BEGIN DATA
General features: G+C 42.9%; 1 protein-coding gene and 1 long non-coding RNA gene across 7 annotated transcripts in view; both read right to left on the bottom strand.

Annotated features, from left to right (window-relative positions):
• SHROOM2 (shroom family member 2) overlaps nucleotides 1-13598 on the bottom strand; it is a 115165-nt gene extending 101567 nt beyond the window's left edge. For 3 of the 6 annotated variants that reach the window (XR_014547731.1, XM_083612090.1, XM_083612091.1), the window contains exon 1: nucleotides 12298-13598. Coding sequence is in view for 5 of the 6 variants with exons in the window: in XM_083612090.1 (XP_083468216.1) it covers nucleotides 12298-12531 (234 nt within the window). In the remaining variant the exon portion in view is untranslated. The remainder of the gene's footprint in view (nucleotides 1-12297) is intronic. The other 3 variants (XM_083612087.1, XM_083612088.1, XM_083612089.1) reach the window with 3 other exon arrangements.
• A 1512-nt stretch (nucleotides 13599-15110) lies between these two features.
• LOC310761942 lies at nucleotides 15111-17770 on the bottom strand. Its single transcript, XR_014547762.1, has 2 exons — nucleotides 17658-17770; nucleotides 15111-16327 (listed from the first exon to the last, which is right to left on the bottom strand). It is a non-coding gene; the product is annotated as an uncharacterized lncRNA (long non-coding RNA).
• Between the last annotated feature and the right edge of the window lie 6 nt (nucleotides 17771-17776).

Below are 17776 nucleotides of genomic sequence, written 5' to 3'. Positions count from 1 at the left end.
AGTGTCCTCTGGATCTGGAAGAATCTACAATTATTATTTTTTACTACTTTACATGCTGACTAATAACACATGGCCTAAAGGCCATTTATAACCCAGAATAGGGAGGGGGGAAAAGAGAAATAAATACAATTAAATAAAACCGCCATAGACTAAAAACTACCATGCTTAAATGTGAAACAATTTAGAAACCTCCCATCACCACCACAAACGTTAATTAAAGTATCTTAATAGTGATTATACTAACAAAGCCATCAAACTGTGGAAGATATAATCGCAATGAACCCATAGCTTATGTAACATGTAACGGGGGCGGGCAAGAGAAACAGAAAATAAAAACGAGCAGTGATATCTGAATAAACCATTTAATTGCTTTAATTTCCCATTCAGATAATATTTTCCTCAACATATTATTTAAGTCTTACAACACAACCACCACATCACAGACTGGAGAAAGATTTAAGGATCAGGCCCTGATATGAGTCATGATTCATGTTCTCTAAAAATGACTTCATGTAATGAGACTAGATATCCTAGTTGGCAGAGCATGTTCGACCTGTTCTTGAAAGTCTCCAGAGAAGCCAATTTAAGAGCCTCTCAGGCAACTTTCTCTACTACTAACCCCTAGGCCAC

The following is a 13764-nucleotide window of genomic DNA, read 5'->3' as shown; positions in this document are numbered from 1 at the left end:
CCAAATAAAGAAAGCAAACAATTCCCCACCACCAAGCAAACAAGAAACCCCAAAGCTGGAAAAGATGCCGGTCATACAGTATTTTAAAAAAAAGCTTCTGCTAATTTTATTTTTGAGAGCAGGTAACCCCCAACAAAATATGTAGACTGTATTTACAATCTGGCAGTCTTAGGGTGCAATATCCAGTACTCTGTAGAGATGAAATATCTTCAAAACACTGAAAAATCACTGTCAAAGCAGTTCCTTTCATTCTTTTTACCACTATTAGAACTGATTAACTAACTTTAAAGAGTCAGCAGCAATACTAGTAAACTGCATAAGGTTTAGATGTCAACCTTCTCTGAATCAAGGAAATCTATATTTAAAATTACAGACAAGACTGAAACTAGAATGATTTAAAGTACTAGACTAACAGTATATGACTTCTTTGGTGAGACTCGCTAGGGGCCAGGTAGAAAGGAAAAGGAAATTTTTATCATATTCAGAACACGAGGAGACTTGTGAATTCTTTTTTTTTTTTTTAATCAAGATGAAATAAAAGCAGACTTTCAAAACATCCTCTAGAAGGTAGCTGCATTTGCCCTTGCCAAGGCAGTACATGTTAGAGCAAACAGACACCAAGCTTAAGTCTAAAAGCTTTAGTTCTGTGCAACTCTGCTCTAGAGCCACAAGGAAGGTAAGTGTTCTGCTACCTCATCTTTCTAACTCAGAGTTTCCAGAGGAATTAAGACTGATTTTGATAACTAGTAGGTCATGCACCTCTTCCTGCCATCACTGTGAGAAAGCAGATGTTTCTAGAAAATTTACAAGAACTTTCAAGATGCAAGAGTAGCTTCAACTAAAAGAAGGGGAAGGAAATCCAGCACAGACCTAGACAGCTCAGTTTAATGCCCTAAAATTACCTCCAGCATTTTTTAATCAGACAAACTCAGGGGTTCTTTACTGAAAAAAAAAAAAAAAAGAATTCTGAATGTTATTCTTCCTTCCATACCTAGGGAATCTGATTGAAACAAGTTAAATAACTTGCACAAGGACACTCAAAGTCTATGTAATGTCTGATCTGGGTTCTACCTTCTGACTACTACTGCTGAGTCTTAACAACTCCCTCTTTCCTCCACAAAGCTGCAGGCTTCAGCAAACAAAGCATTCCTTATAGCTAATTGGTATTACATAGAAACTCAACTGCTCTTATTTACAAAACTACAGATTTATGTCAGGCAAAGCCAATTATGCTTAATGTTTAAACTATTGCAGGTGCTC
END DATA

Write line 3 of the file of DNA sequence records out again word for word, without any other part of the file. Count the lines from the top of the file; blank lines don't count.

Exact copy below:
• SHROOM2 (shroom family member 2) overlaps nucleotides 1-13598 on the bottom strand; it is a 115165-nt gene extending 101567 nt beyond the window's left edge. For 3 of the 6 annotated variants that reach the window (XR_014547731.1, XM_083612090.1, XM_083612091.1), the window contains exon 1: nucleotides 12298-13598. Coding sequence is in view for 5 of the 6 variants with exons in the window: in XM_083612090.1 (XP_083468216.1) it covers nucleotides 12298-12531 (234 nt within the window). In the remaining variant the exon portion in view is untranslated. The remainder of the gene's footprint in view (nucleotides 1-12297) is intronic. The other 3 variants (XM_083612087.1, XM_083612088.1, XM_083612089.1) reach the window with 3 other exon arrangements.